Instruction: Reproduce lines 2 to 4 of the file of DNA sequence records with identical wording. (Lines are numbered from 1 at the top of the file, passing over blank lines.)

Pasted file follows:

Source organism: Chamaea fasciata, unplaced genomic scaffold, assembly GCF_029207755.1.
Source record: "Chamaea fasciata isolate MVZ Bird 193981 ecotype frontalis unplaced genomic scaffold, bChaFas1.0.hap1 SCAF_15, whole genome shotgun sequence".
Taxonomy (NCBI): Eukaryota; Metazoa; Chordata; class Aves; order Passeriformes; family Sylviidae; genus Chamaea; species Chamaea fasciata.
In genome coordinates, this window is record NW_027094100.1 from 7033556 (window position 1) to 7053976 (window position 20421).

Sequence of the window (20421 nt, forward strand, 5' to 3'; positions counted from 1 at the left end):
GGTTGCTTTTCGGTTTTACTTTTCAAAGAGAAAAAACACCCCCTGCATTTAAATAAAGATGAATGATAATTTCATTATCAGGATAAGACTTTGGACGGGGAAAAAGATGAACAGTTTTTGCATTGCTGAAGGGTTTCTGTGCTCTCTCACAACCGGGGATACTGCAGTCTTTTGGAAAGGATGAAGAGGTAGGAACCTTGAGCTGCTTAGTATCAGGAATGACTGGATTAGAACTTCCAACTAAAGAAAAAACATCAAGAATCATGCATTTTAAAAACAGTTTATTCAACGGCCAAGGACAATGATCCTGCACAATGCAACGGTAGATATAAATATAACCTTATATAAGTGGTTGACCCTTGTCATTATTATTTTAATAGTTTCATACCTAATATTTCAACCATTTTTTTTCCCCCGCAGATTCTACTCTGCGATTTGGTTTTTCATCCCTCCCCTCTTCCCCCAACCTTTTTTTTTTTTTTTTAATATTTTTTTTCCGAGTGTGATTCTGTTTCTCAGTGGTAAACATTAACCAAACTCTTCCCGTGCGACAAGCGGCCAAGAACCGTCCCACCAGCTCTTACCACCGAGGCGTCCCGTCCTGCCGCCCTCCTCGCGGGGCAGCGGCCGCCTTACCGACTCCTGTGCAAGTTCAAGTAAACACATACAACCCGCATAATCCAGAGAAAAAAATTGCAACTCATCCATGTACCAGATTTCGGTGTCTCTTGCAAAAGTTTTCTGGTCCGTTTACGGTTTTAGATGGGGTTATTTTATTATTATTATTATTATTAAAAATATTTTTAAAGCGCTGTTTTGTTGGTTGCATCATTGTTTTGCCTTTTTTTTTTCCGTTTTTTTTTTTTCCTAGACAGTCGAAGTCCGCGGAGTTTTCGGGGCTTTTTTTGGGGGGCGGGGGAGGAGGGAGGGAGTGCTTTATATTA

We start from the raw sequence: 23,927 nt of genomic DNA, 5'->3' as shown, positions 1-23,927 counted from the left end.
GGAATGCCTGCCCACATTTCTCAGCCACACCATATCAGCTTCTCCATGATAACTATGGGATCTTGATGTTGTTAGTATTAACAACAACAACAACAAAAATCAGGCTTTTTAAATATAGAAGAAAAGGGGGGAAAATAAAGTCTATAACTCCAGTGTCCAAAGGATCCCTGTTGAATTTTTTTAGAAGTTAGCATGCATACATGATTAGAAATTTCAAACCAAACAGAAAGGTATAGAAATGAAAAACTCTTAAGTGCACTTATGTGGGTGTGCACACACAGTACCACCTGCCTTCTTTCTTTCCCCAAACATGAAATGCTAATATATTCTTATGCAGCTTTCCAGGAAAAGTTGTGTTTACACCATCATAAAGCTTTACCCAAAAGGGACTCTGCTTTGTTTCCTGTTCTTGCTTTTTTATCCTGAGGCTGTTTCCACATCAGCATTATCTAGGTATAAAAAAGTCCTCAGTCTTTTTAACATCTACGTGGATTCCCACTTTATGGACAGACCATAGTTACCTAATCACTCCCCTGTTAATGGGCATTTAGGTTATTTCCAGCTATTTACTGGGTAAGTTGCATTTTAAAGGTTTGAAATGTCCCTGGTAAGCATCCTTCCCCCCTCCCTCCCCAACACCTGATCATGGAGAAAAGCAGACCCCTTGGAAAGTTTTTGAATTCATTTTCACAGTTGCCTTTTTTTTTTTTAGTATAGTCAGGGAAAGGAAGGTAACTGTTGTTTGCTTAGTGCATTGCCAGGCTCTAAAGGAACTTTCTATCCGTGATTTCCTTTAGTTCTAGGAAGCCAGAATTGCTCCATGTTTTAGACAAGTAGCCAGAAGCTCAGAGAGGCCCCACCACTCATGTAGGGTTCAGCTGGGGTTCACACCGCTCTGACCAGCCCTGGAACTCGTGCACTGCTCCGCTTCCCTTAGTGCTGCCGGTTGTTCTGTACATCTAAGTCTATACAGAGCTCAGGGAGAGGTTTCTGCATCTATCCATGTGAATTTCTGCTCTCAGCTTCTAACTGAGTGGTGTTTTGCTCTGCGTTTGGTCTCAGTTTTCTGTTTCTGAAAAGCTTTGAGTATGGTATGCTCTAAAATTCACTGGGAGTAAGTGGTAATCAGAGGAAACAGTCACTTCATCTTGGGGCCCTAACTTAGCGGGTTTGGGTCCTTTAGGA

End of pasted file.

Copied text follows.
Source record: "Chamaea fasciata isolate MVZ Bird 193981 ecotype frontalis unplaced genomic scaffold, bChaFas1.0.hap1 SCAF_15, whole genome shotgun sequence".
Taxonomy (NCBI): Eukaryota; Metazoa; Chordata; class Aves; order Passeriformes; family Sylviidae; genus Chamaea; species Chamaea fasciata.
In genome coordinates, this window is record NW_027094100.1 from 7033556 (window position 1) to 7053976 (window position 20421).